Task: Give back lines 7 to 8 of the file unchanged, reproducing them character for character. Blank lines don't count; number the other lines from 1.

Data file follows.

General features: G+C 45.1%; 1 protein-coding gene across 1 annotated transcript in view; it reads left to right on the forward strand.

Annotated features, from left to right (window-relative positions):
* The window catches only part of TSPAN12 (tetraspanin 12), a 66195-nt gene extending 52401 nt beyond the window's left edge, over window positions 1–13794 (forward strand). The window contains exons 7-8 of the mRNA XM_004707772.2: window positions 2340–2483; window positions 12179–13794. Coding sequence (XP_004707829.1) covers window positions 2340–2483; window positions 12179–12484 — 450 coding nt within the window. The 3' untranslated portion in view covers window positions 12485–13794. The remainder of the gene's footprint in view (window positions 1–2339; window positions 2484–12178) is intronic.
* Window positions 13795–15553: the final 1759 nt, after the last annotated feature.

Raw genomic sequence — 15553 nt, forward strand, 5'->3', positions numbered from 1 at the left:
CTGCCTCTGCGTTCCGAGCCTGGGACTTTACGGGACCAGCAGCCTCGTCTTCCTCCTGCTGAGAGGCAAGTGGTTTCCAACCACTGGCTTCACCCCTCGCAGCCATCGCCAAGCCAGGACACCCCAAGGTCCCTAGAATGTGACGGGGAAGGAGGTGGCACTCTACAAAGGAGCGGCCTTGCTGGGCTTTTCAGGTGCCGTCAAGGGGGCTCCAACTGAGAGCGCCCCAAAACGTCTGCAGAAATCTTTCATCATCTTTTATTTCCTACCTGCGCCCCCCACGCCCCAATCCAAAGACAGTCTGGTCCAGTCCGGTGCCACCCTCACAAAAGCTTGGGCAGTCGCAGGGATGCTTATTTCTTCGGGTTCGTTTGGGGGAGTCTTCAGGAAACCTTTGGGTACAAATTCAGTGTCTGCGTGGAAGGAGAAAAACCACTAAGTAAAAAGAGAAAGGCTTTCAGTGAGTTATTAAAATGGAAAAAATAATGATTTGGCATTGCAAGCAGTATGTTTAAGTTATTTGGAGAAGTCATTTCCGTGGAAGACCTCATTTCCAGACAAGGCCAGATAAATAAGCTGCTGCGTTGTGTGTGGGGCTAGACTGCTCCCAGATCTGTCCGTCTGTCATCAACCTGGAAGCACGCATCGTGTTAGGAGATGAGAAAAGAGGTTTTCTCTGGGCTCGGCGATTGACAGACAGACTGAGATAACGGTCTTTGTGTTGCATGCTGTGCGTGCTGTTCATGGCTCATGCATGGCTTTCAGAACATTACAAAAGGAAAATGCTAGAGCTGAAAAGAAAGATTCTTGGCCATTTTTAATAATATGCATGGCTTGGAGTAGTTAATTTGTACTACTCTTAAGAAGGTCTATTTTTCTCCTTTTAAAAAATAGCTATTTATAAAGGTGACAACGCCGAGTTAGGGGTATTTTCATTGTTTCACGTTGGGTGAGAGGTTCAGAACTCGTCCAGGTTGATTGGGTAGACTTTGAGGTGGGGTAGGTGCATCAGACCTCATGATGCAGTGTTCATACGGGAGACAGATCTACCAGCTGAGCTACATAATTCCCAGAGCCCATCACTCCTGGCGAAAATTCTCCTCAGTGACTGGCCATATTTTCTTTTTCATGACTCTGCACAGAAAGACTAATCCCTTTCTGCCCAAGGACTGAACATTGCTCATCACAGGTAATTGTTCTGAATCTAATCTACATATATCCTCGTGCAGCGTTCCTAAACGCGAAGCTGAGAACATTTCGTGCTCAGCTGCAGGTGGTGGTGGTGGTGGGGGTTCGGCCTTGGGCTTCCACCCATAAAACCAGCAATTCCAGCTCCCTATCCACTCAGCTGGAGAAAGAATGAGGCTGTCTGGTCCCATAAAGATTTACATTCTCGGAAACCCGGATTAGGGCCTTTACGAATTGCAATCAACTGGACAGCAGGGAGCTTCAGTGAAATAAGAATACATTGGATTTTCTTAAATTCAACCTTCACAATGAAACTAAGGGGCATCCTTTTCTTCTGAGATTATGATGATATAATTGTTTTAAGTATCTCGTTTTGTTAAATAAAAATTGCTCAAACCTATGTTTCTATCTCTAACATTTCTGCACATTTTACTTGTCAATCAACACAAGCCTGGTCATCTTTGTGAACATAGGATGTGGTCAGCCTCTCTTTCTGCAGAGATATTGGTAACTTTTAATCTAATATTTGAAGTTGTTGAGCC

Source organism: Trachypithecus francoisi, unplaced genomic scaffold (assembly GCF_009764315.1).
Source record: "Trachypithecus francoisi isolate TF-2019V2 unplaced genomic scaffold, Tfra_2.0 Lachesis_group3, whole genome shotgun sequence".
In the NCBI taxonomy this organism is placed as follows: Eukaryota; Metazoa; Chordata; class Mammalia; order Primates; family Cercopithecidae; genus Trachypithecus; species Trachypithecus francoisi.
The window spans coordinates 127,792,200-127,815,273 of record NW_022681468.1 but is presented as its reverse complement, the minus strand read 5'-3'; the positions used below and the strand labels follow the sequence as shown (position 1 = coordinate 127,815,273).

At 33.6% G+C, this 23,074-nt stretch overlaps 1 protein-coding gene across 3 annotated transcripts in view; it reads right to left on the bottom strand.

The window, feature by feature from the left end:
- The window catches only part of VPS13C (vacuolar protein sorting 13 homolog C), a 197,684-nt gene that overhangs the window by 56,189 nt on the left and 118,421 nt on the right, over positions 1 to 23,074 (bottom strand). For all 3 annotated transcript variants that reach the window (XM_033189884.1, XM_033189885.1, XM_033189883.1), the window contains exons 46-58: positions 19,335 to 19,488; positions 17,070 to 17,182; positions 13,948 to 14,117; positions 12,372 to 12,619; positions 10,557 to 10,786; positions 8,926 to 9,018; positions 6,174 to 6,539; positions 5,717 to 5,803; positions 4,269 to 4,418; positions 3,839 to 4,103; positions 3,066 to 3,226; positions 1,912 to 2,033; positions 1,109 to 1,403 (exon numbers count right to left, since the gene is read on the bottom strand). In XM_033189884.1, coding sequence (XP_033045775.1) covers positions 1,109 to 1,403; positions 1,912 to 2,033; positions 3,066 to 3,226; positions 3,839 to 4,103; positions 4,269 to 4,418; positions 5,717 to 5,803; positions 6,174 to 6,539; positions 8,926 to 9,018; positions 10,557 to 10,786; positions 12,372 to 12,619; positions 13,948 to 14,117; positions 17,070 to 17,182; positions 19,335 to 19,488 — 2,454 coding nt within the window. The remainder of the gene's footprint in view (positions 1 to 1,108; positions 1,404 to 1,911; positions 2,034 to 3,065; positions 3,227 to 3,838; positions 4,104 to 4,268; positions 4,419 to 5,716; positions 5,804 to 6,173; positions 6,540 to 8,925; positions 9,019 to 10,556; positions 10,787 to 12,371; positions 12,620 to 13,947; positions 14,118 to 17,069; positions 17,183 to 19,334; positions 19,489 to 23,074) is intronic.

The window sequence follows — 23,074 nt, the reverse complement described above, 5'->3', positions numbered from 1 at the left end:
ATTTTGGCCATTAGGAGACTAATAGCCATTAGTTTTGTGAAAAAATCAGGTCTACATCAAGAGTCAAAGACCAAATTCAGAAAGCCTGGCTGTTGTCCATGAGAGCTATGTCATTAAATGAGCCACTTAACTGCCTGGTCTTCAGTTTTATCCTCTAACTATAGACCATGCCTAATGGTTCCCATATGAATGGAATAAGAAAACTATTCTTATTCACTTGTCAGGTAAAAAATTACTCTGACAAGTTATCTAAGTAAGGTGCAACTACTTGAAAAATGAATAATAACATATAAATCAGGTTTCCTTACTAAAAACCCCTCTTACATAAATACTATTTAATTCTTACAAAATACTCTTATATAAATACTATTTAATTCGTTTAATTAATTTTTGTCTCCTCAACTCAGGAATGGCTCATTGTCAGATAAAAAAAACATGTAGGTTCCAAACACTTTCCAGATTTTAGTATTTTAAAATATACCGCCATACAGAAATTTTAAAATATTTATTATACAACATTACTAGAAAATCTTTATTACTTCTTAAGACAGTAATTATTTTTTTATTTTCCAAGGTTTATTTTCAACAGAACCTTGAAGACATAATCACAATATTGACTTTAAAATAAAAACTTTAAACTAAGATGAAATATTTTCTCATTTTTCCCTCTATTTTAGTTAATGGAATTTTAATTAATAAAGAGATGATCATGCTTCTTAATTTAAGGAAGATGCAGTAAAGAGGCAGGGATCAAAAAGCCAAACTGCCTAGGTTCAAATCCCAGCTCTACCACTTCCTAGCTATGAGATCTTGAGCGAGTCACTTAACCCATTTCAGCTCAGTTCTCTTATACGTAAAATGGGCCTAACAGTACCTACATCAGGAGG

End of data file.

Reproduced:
Source organism: Trachypithecus francoisi, unplaced genomic scaffold (assembly GCF_009764315.1).
Source record: "Trachypithecus francoisi isolate TF-2019V2 unplaced genomic scaffold, Tfra_2.0 Lachesis_group3, whole genome shotgun sequence".